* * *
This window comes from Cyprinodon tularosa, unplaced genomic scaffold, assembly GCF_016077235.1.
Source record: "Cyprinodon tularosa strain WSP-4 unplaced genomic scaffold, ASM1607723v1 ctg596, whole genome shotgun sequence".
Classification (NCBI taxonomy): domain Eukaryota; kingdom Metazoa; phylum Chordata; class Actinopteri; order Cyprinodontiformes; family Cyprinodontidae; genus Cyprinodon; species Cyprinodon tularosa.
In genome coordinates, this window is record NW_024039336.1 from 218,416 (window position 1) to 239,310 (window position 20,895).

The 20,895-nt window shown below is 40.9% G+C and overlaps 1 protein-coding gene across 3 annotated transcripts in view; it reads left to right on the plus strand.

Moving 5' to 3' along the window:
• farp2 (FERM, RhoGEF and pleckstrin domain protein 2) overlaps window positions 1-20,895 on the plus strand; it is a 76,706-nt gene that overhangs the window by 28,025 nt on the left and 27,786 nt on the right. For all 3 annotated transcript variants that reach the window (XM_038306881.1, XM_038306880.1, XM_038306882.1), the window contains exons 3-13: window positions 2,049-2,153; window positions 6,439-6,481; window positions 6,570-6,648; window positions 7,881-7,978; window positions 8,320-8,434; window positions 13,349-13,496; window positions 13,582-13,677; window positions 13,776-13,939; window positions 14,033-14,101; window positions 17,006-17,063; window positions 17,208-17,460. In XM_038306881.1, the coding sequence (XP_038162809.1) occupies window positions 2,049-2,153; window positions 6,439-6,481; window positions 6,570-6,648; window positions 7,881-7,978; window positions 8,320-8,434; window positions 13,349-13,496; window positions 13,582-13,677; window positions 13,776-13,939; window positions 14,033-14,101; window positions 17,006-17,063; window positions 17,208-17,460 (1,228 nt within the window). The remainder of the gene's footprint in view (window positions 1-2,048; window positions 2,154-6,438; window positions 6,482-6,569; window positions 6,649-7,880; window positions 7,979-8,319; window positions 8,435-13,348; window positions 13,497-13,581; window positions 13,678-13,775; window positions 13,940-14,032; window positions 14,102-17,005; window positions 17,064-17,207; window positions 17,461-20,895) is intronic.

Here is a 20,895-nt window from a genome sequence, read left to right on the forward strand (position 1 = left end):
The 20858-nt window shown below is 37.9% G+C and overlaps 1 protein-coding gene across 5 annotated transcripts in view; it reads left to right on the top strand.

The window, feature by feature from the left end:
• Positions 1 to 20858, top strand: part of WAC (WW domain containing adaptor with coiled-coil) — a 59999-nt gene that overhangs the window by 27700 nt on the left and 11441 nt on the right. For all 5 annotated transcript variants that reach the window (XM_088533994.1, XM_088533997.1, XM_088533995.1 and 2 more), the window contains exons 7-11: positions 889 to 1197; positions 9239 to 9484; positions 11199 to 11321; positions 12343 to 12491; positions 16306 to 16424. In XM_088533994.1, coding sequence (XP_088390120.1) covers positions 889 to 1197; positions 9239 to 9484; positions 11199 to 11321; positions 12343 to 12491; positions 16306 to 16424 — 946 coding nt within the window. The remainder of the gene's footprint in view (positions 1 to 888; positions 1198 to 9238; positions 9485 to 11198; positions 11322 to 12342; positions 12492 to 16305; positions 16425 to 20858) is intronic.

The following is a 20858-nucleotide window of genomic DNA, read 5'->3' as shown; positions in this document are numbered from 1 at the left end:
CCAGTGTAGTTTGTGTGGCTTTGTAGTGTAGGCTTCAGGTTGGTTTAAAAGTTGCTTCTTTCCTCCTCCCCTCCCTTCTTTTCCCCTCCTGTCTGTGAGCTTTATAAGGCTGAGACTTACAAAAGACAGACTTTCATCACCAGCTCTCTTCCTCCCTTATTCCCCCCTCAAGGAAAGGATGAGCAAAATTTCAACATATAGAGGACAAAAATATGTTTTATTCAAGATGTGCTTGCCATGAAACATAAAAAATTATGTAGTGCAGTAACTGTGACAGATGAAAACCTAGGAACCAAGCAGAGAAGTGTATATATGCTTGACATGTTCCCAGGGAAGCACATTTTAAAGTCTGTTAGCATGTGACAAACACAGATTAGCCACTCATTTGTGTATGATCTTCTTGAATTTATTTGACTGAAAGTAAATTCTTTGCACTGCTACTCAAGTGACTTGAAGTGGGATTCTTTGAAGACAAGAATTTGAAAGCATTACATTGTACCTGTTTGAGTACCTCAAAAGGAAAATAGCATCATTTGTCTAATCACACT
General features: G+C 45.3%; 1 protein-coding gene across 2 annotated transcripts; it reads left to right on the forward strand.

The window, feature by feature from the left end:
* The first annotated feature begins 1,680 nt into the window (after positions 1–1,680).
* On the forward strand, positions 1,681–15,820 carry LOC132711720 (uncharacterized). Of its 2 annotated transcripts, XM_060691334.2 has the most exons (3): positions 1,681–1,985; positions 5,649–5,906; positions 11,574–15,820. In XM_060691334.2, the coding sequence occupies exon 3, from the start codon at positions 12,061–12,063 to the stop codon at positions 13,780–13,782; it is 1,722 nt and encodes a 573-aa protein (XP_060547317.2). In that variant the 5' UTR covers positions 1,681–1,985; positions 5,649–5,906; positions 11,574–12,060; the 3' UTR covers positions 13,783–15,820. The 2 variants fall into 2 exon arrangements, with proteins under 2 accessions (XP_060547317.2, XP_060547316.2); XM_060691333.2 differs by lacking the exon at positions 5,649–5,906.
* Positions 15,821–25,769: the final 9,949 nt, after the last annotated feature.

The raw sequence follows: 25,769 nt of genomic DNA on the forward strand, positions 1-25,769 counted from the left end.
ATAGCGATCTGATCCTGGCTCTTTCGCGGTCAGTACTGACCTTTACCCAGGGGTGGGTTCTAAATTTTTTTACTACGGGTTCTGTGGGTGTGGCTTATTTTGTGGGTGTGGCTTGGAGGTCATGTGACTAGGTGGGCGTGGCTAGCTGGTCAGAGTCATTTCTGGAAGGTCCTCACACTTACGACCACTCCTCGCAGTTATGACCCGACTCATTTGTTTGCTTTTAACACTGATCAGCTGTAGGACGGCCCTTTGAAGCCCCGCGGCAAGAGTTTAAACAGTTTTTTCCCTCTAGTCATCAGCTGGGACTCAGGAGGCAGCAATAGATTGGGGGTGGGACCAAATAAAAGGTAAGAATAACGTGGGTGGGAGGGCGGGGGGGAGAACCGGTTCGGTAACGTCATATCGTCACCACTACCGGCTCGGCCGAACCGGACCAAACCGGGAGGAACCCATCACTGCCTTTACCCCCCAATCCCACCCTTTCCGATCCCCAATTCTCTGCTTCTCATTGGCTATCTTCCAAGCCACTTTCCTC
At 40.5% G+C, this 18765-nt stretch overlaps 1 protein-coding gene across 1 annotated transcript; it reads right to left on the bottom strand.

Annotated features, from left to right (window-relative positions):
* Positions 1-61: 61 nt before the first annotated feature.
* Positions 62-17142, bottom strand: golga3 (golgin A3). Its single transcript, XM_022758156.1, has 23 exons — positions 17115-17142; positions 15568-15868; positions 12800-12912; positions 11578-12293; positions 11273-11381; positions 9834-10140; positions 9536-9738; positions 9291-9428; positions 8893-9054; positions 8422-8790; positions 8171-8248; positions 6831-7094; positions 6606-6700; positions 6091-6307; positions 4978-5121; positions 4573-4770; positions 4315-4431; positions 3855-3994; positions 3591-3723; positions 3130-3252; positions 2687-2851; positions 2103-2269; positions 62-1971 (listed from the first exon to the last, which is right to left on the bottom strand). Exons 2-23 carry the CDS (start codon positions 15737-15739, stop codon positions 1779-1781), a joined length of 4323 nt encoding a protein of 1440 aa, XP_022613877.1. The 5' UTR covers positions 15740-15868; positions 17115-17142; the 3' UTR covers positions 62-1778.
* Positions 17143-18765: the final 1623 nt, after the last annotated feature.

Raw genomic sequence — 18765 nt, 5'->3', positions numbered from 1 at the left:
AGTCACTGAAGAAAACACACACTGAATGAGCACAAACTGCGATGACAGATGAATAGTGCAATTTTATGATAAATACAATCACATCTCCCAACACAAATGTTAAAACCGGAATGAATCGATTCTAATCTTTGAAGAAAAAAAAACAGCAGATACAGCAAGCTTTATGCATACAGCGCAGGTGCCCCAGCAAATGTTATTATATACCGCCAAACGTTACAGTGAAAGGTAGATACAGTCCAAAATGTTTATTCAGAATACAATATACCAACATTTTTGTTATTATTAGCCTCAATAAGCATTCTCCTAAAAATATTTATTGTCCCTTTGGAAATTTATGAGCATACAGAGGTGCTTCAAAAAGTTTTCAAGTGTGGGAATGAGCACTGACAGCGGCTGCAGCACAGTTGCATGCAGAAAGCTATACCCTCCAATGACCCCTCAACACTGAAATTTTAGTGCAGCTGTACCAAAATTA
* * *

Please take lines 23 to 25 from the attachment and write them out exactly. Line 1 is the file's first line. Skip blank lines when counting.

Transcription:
* Positions 1-61: 61 nt before the first annotated feature.
* Positions 62-17142, bottom strand: golga3 (golgin A3). Its single transcript, XM_022758156.1, has 23 exons — positions 17115-17142; positions 15568-15868; positions 12800-12912; positions 11578-12293; positions 11273-11381; positions 9834-10140; positions 9536-9738; positions 9291-9428; positions 8893-9054; positions 8422-8790; positions 8171-8248; positions 6831-7094; positions 6606-6700; positions 6091-6307; positions 4978-5121; positions 4573-4770; positions 4315-4431; positions 3855-3994; positions 3591-3723; positions 3130-3252; positions 2687-2851; positions 2103-2269; positions 62-1971 (listed from the first exon to the last, which is right to left on the bottom strand). Exons 2-23 carry the CDS (start codon positions 15737-15739, stop codon positions 1779-1781), a joined length of 4323 nt encoding a protein of 1440 aa, XP_022613877.1. The 5' UTR covers positions 15740-15868; positions 17115-17142; the 3' UTR covers positions 62-1778.
* Positions 17143-18765: the final 1623 nt, after the last annotated feature.